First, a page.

Volume 2 Issue 49 | January 17 , 2009 |


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From the Insight Desk

Looking Forward

Rafi Hossain

The beginning of the year 2009 is significant for a number of reasons. After a lot of political theatrics and tide turning events, we have our newly democratically elected government. Our country has gone through many phases both political and climatic. Shifts like this put citizens into a state of mayhem. But amidst the mayhem, people do not forget to dream. Our country has been ravaged by nature's fury, it has been torn apart, and still peoples' will to survive pulls them back up to where they can start again.

Our current politics is the evidence of reform. And it is also evident that such reforms have started to trickle down from ideas into reality. The long wait for a democratic government has hiked up expectations. Some people are already criticising the new government. I think people have forgotten to wait and be patient. Not just those in power, in order to build our country up, all of us from our own positions have to support the same goal and proceed towards the same destination. Morality and patience are two of the biggest virtues, especially for the current Bangladesh. It is understandable that our expectations from the elected government are so high, considering the system we have all gone through in the past 2 years.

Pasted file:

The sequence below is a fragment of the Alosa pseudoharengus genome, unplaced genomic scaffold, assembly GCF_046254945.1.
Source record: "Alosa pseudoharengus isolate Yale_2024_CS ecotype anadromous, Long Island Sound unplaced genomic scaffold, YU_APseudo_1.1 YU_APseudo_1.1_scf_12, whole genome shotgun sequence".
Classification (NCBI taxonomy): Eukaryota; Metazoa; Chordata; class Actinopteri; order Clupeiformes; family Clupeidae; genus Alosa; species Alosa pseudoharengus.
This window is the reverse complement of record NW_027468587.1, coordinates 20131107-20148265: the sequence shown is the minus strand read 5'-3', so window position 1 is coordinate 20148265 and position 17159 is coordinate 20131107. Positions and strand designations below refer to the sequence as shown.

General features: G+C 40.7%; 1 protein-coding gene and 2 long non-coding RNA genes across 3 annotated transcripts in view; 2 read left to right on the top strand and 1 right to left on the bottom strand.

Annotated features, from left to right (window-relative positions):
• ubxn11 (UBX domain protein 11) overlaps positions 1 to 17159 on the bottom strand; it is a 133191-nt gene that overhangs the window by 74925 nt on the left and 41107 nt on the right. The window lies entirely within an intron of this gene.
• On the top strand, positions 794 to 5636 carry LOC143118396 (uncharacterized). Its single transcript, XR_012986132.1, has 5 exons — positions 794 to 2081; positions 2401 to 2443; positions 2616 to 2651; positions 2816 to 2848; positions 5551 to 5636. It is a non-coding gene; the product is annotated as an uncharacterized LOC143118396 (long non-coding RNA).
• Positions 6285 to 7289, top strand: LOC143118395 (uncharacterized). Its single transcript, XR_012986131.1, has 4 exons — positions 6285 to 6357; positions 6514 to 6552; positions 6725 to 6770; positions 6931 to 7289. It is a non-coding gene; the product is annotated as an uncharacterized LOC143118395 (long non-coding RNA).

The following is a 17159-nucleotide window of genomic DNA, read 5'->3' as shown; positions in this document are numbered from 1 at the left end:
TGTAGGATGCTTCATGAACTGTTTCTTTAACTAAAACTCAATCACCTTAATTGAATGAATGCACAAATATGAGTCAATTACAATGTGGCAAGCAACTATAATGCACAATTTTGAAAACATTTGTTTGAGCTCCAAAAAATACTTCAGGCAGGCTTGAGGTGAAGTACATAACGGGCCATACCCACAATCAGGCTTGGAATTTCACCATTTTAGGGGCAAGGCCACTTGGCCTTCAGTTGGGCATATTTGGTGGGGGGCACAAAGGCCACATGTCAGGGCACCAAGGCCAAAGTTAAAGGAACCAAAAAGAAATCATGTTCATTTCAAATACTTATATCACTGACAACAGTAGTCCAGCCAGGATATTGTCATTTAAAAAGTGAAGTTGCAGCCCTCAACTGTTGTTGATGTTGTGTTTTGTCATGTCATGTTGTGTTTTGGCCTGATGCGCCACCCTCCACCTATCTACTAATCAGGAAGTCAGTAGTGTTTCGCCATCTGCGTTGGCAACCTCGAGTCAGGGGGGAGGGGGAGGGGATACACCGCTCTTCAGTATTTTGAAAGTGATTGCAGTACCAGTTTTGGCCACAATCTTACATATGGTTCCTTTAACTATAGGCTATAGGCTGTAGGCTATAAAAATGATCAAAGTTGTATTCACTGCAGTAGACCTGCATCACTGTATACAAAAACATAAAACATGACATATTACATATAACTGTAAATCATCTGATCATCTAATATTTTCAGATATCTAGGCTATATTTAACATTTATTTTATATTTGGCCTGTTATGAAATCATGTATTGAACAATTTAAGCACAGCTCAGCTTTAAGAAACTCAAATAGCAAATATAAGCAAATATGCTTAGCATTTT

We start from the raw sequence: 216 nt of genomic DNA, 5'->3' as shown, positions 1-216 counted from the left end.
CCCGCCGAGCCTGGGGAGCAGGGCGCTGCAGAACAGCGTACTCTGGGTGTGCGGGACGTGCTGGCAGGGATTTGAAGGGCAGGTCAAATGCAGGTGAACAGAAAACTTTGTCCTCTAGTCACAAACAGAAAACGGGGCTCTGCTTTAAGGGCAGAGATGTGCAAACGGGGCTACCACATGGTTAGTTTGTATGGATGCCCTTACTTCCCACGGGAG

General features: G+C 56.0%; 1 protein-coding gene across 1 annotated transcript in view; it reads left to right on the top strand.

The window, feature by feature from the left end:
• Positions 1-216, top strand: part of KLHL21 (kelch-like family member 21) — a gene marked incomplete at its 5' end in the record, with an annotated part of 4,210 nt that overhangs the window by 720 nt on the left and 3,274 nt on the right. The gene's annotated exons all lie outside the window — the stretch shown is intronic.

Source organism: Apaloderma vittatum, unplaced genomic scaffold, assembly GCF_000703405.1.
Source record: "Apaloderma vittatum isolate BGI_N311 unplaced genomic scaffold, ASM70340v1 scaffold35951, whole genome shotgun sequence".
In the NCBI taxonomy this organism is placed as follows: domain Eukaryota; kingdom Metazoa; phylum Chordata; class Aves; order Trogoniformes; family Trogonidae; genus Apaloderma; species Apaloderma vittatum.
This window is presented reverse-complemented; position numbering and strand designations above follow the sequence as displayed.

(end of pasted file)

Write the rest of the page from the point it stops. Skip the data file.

In order to build our country together, we have to really love it. And I mean this in the most literal sense. Just saying we love our country or expressing it in writing doesn't bring a real change. Patriotism has to be rooted into the very marrow of our consciousness, only then can our love for our country be translated into our thoughts, words and actions bringing a real change. Problems exist regardless of progress, even if we cannot reduce the incidence of problems, we can reduce its effect on us by understanding that we are equally at fault for the creation of problems. Placing blame and finding faults is not the solution. Instead of pointing fingers at each other, we can solve the problems by working together towards a common goal.

When we get frustrated with our country, who are we really frustrated at? A negative trend has emerged following which people are very quick to state faults and identify negatives. But what is Bangladesh really, other than all the Bangladeshis together? Where did the love for country and its people go? Where is the respect for the countrymen? How long will outsiders take advantage of the poor state of unity amongst Bangladeshis? I think such negative energy can bring no progress or prosperity; instead of bringing growth, it may pull us backward. In order to build the country together, we need to cleanse our minds of such scepticism and negativity first.

Whether it's good or bad, I have to love my country if I am to do good and build it. I have no choice but to love my country and countrymen. I have confidence in the newly elected democratic government. I know they will do their best to take the country to a richer state. I am sure that our Prime Minister, with her experience will make necessary changes and do her best to build up Bangladesh.